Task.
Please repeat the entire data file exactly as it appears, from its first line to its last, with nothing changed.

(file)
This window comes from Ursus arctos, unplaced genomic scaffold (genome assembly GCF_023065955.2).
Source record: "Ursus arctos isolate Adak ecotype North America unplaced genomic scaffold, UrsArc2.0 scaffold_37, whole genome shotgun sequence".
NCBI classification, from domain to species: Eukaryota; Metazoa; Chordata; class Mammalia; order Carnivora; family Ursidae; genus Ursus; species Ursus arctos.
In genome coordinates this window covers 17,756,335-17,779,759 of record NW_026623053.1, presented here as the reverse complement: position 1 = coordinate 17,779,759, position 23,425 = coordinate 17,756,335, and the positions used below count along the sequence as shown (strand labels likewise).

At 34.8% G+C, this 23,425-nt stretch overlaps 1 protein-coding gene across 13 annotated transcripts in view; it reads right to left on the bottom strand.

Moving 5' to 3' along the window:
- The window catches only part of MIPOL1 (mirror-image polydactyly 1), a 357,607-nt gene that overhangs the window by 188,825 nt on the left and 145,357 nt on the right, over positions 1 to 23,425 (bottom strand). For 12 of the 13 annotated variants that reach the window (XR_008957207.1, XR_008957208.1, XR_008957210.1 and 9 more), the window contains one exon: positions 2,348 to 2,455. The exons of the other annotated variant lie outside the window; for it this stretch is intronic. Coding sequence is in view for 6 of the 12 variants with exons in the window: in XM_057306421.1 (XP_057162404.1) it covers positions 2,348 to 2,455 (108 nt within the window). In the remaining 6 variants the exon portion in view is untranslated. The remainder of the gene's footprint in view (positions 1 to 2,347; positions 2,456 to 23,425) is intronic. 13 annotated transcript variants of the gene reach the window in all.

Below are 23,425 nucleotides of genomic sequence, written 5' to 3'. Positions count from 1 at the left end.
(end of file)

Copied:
This window comes from Ursus arctos, unplaced genomic scaffold (genome assembly GCF_023065955.2).
Source record: "Ursus arctos isolate Adak ecotype North America unplaced genomic scaffold, UrsArc2.0 scaffold_37, whole genome shotgun sequence".
NCBI classification, from domain to species: Eukaryota; Metazoa; Chordata; class Mammalia; order Carnivora; family Ursidae; genus Ursus; species Ursus arctos.
In genome coordinates this window covers 17,756,335-17,779,759 of record NW_026623053.1, presented here as the reverse complement: position 1 = coordinate 17,779,759, position 23,425 = coordinate 17,756,335, and the positions used below count along the sequence as shown (strand labels likewise).

At 34.8% G+C, this 23,425-nt stretch overlaps 1 protein-coding gene across 13 annotated transcripts in view; it reads right to left on the bottom strand.

Moving 5' to 3' along the window:
- The window catches only part of MIPOL1 (mirror-image polydactyly 1), a 357,607-nt gene that overhangs the window by 188,825 nt on the left and 145,357 nt on the right, over positions 1 to 23,425 (bottom strand). For 12 of the 13 annotated variants that reach the window (XR_008957207.1, XR_008957208.1, XR_008957210.1 and 9 more), the window contains one exon: positions 2,348 to 2,455. The exons of the other annotated variant lie outside the window; for it this stretch is intronic. Coding sequence is in view for 6 of the 12 variants with exons in the window: in XM_057306421.1 (XP_057162404.1) it covers positions 2,348 to 2,455 (108 nt within the window). In the remaining 6 variants the exon portion in view is untranslated. The remainder of the gene's footprint in view (positions 1 to 2,347; positions 2,456 to 23,425) is intronic. 13 annotated transcript variants of the gene reach the window in all.

Below are 23,425 nucleotides of genomic sequence, written 5' to 3'. Positions count from 1 at the left end.